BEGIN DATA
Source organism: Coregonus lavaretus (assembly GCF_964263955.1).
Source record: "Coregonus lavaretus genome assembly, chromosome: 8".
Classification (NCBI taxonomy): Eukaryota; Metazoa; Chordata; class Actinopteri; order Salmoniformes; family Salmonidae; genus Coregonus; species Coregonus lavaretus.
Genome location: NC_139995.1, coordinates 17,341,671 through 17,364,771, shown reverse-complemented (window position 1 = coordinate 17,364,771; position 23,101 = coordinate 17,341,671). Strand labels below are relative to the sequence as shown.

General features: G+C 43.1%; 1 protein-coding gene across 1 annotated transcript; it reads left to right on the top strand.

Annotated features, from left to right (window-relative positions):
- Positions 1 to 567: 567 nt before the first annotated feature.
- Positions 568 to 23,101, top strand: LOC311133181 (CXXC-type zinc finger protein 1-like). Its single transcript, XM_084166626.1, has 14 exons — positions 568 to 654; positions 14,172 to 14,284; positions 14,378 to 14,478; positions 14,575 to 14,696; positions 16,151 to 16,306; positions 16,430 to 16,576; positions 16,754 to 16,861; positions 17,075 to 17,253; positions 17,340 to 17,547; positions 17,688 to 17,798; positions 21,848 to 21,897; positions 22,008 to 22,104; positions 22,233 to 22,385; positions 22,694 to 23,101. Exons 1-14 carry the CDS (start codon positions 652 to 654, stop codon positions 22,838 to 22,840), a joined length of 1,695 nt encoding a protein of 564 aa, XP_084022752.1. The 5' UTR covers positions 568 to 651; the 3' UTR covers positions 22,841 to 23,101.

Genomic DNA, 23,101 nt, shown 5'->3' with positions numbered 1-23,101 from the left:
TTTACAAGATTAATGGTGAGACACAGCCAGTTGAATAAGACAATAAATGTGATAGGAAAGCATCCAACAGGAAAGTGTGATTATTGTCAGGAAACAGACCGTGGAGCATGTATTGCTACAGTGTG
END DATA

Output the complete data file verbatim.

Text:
Source organism: Coregonus lavaretus (assembly GCF_964263955.1).
Source record: "Coregonus lavaretus genome assembly, chromosome: 8".
Classification (NCBI taxonomy): Eukaryota; Metazoa; Chordata; class Actinopteri; order Salmoniformes; family Salmonidae; genus Coregonus; species Coregonus lavaretus.
Genome location: NC_139995.1, coordinates 17,341,671 through 17,364,771, shown reverse-complemented (window position 1 = coordinate 17,364,771; position 23,101 = coordinate 17,341,671). Strand labels below are relative to the sequence as shown.

General features: G+C 43.1%; 1 protein-coding gene across 1 annotated transcript; it reads left to right on the top strand.

Annotated features, from left to right (window-relative positions):
- Positions 1 to 567: 567 nt before the first annotated feature.
- Positions 568 to 23,101, top strand: LOC311133181 (CXXC-type zinc finger protein 1-like). Its single transcript, XM_084166626.1, has 14 exons — positions 568 to 654; positions 14,172 to 14,284; positions 14,378 to 14,478; positions 14,575 to 14,696; positions 16,151 to 16,306; positions 16,430 to 16,576; positions 16,754 to 16,861; positions 17,075 to 17,253; positions 17,340 to 17,547; positions 17,688 to 17,798; positions 21,848 to 21,897; positions 22,008 to 22,104; positions 22,233 to 22,385; positions 22,694 to 23,101. Exons 1-14 carry the CDS (start codon positions 652 to 654, stop codon positions 22,838 to 22,840), a joined length of 1,695 nt encoding a protein of 564 aa, XP_084022752.1. The 5' UTR covers positions 568 to 651; the 3' UTR covers positions 22,841 to 23,101.

Genomic DNA, 23,101 nt, shown 5'->3' with positions numbered 1-23,101 from the left:
TTTACAAGATTAATGGTGAGACACAGCCAGTTGAATAAGACAATAAATGTGATAGGAAAGCATCCAACAGGAAAGTGTGATTATTGTCAGGAAACAGACCGTGGAGCATGTATTGCTACAGTGTG